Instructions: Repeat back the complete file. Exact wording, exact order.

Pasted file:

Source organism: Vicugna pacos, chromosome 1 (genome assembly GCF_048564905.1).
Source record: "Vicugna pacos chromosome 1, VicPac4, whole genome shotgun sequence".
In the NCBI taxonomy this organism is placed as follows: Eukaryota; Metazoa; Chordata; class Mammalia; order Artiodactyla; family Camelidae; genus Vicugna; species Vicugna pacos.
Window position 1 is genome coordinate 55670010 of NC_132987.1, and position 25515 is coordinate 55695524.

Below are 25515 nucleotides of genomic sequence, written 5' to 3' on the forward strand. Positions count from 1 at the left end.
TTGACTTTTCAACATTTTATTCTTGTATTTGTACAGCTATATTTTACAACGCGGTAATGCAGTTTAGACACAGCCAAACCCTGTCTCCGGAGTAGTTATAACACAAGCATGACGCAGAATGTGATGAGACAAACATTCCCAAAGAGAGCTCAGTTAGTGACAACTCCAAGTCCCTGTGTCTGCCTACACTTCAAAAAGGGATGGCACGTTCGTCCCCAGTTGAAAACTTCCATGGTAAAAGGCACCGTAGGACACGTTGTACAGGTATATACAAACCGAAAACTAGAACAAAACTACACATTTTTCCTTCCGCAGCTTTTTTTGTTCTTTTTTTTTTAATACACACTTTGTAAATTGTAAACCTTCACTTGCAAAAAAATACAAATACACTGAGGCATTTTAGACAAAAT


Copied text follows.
Source organism: Vicugna pacos, chromosome 1 (genome assembly GCF_048564905.1).
Source record: "Vicugna pacos chromosome 1, VicPac4, whole genome shotgun sequence".
In the NCBI taxonomy this organism is placed as follows: Eukaryota; Metazoa; Chordata; class Mammalia; order Artiodactyla; family Camelidae; genus Vicugna; species Vicugna pacos.
Window position 1 is genome coordinate 55670010 of NC_132987.1, and position 25515 is coordinate 55695524.

Below are 25515 nucleotides of genomic sequence, written 5' to 3' on the forward strand. Positions count from 1 at the left end.
TTGACTTTTCAACATTTTATTCTTGTATTTGTACAGCTATATTTTACAACGCGGTAATGCAGTTTAGACACAGCCAAACCCTGTCTCCGGAGTAGTTATAACACAAGCATGACGCAGAATGTGATGAGACAAACATTCCCAAAGAGAGCTCAGTTAGTGACAACTCCAAGTCCCTGTGTCTGCCTACACTTCAAAAAGGGATGGCACGTTCGTCCCCAGTTGAAAACTTCCATGGTAAAAGGCACCGTAGGACACGTTGTACAGGTATATACAAACCGAAAACTAGAACAAAACTACACATTTTTCCTTCCGCAGCTTTTTTTGTTCTTTTTTTTTTAATACACACTTTGTAAATTGTAAACCTTCACTTGCAAAAAAATACAAATACACTGAGGCATTTTAGACAAAAT